The prevalence of many diseases has decreased over the past few decades thanks mainly to the essential paediatric care that includes vaccines (or immunisations) for children. Smallpox has effectively been eradicated thanks to vaccinations, and the prevalence of other diseases has significantly decreased. Despite the vaccines' undeniable advantages, some parents are hesitant to vaccinate their kids, frequently out of fear for their children's safety, effectiveness, or religious convictions. Here are a few answers to frequently asked questions about vaccinations for children.
From birth to adolescence, the Department of Health suggests a schedule of vaccinations for children. Vaccines for diseases like hepatitis B, polio, measles, mumps, rubella, pertussis, and chickenpox are among the ones that are suggested. You can check the Department of Health website or talk to your child's doctor to determine the best vaccines. To view the South African Child Vaccination Schedule, please click here.
Vaccines are an important way to keep kids from getting sick with dangerous diseases that could kill them. In addition, vaccinations not only protect the actual child but also help protect the rest of society. Vaccines work because they create 'herd immunity'. It means that when enough people are protected against a disease, its spread is slowed or stopped. It saves people who don't have access to or can't get vaccines, like babies, people with specific health problems, and people who are allergic to the vaccine ingredients.
Vaccines can have side effects, just like any other medical treatment. But most of the side effects of vaccines are mild and temporary, like a sore spot where the shot was given, a fever, or a slight rash. Serious side effects are rare, but they can happen. For example, some vaccines have been linked to severe allergic responses in very few cases. It is important to remember that the chance of getting a significant side effect from a vaccine is much lower than the chance of getting a severe illness from the disease the vaccine protects against.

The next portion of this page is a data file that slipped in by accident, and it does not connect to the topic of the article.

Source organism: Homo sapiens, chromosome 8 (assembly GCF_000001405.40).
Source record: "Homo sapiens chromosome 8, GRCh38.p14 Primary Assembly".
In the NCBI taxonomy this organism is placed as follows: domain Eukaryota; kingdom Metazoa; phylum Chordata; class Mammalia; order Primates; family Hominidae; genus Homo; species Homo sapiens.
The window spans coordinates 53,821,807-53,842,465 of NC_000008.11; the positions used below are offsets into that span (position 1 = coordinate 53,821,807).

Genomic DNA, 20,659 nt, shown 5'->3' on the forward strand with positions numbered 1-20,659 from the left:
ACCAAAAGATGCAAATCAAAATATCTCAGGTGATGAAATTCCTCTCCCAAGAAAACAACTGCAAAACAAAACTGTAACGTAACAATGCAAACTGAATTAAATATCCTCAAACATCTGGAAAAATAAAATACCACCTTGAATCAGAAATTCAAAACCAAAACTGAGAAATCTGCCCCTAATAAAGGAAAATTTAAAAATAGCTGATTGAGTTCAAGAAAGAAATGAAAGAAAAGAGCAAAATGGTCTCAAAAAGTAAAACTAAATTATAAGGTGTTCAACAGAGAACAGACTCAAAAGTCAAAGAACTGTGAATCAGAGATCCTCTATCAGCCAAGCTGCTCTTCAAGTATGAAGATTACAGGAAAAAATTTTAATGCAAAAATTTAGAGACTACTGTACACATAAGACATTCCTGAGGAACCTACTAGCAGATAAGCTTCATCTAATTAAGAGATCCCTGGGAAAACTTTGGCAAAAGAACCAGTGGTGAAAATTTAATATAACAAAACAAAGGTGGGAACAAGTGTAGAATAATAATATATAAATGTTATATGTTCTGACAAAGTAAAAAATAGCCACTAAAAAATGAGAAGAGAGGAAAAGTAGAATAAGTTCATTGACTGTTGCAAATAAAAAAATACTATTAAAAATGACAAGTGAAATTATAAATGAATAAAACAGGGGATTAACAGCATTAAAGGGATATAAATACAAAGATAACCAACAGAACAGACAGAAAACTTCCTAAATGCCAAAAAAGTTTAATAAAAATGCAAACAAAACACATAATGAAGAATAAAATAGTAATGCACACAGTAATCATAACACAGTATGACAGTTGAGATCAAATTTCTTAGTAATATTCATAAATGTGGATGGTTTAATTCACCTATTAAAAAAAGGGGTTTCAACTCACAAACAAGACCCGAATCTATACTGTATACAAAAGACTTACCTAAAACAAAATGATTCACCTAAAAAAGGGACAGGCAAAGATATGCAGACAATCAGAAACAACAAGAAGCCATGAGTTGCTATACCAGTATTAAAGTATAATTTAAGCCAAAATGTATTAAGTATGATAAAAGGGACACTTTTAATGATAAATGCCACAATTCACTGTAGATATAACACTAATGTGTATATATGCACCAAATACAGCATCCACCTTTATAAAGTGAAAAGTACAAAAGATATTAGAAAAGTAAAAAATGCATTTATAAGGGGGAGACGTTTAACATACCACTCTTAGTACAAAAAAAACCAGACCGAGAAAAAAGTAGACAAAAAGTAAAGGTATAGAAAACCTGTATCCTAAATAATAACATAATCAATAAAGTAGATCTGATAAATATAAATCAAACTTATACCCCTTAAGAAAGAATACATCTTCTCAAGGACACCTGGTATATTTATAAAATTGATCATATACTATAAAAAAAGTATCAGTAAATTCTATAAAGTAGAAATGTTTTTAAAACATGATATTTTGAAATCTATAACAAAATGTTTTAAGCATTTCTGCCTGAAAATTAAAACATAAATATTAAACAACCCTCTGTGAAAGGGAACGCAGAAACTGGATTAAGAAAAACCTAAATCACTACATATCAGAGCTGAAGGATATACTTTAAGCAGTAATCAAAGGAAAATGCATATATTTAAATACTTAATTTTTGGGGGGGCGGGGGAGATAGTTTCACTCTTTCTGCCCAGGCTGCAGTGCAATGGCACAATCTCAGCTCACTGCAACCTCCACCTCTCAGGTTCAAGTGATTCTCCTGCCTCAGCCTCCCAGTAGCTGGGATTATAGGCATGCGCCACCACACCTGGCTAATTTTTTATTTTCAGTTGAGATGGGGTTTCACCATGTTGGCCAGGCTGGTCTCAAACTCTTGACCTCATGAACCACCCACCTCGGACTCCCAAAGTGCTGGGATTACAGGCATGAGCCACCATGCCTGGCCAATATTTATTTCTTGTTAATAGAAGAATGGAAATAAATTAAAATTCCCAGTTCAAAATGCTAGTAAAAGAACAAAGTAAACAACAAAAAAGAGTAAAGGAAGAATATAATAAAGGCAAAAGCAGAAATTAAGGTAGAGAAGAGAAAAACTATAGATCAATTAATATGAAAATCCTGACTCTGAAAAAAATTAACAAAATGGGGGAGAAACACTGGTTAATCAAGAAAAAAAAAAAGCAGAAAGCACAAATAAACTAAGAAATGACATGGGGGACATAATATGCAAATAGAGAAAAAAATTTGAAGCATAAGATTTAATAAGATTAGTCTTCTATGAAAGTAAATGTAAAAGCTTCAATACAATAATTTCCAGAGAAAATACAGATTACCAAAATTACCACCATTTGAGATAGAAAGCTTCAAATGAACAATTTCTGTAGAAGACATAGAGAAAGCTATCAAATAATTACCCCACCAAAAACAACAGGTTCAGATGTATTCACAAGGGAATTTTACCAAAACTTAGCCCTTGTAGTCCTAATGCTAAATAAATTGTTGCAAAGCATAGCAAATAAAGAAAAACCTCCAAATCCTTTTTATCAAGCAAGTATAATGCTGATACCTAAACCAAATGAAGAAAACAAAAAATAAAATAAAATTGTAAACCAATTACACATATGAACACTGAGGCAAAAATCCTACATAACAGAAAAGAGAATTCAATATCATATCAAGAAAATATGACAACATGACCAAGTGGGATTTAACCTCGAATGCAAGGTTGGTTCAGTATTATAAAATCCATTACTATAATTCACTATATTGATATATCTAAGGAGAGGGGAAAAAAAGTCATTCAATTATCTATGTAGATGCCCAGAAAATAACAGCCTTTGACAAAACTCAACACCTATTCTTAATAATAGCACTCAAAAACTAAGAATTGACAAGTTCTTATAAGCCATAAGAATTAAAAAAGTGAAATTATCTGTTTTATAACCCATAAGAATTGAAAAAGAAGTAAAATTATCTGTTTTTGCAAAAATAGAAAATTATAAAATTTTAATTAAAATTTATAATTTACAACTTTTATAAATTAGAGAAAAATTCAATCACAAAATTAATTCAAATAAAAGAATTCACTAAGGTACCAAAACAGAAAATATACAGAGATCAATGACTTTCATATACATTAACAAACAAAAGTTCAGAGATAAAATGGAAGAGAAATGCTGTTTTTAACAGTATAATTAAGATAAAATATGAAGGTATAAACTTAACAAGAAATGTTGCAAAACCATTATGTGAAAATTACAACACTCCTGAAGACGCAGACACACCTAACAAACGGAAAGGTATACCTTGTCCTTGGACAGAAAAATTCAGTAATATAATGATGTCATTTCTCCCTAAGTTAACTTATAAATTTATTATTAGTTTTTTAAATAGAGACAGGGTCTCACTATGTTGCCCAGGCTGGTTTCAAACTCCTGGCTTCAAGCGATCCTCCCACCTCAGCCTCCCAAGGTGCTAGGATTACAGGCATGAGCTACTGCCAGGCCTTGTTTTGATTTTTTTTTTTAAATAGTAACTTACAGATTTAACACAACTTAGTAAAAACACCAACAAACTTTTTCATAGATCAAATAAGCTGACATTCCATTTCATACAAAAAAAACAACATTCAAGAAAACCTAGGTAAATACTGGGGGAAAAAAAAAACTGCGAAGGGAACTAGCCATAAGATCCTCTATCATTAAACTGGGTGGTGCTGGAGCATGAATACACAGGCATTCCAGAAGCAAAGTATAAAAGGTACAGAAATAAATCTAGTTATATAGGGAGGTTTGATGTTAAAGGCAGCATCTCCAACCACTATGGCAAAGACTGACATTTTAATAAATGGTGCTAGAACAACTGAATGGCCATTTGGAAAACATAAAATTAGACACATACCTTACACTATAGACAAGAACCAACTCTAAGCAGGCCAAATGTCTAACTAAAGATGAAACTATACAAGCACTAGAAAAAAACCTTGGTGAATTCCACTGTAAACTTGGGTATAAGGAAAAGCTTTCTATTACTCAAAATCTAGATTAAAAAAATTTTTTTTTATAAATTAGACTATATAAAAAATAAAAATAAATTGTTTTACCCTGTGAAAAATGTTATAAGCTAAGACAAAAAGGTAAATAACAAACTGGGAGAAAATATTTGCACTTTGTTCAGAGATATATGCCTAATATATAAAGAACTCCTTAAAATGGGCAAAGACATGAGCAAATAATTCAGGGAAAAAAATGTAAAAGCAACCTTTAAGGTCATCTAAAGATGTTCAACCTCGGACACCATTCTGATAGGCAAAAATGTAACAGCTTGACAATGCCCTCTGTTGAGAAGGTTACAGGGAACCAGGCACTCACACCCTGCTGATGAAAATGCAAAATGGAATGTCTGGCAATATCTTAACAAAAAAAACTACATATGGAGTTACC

Before they can be used, vaccines go through many tests to ensure they are safe and work well. Clinical trials are used to test the safety and usefulness of vaccines. Thousands of people take part in these trials. The Vaccine Adverse Event Reporting method (VAERS) also tracks vaccines' safety even after being approved. VAERS is a system that compiles reports of adverse effects after getting a vaccine. This information is used to monitor how safe vaccines are and to find any possible safety problems.
There is no solid proof that vaccines cause autism. A 1998 study indicated a link between measles, mumps, and rubella (MMR) vaccinations and autism. But this study has been thoroughly debunked, and many scientific studies have not found any link between vaccines and autism.
Parents who aren't sure about vaccines should talk to their child's doctor first. They should be honest and open with their doctor about their concerns. Paediatricians, in turn, can help parents understand how safe and effective vaccines are. Parents may also find it helpful to study vaccines from reliable sources, such as the Centers for Disease Control and Prevention or the World Health Organization. Ultimately, it's up to the parent to decide whether or not to vaccinate their child, but it's essential to make a choice based on accurate information.
The costs of vaccinating your child in South Africa without medical aid can vary depending on the type of vaccine and where the vaccine is administered. There is a government-run vaccination programme known as the Expanded Programme on Immunisation (EPI) that provides certain vaccines for free to children under the age of one year. Some public health facilities may charge a fee for administering these vaccines, although the costs are usually nominal. The vaccines provided for free under EPI include:
However, other vaccines are not covered by the EPI, such as the rotavirus vaccine, the meningococcal vaccine, and the HPV vaccine. These can be obtained through private healthcare providers or clinics, and their costs vary. Without medical aid, the prices of these vaccines can range from a few hundred to a few thousand rands. For example, the rotavirus vaccine can range between R500 to R1,000 per dose, the meningococcal vaccine can cost around R800 per dose, and the HPV vaccine can cost up to R2,000 per dose.
Being a Medshield member means you won't have to worry about covering the cost of these crucial vaccines. Medshield's Wellness Benefits assure that your child will receive their vaccination as and when needed at a healthcare facility of your choice according to your benefit option. Generally, we cover children's vaccinations as part of our preventive care benefits. It includes vaccines that are part of the government's EPI. However, the coverage for non-EPI vaccines may vary depending on the plan and the specific benefits a member has selected. Members can check their Medshield plan benefits on the website at www.medshield.co.za, or contact our customer service for more information.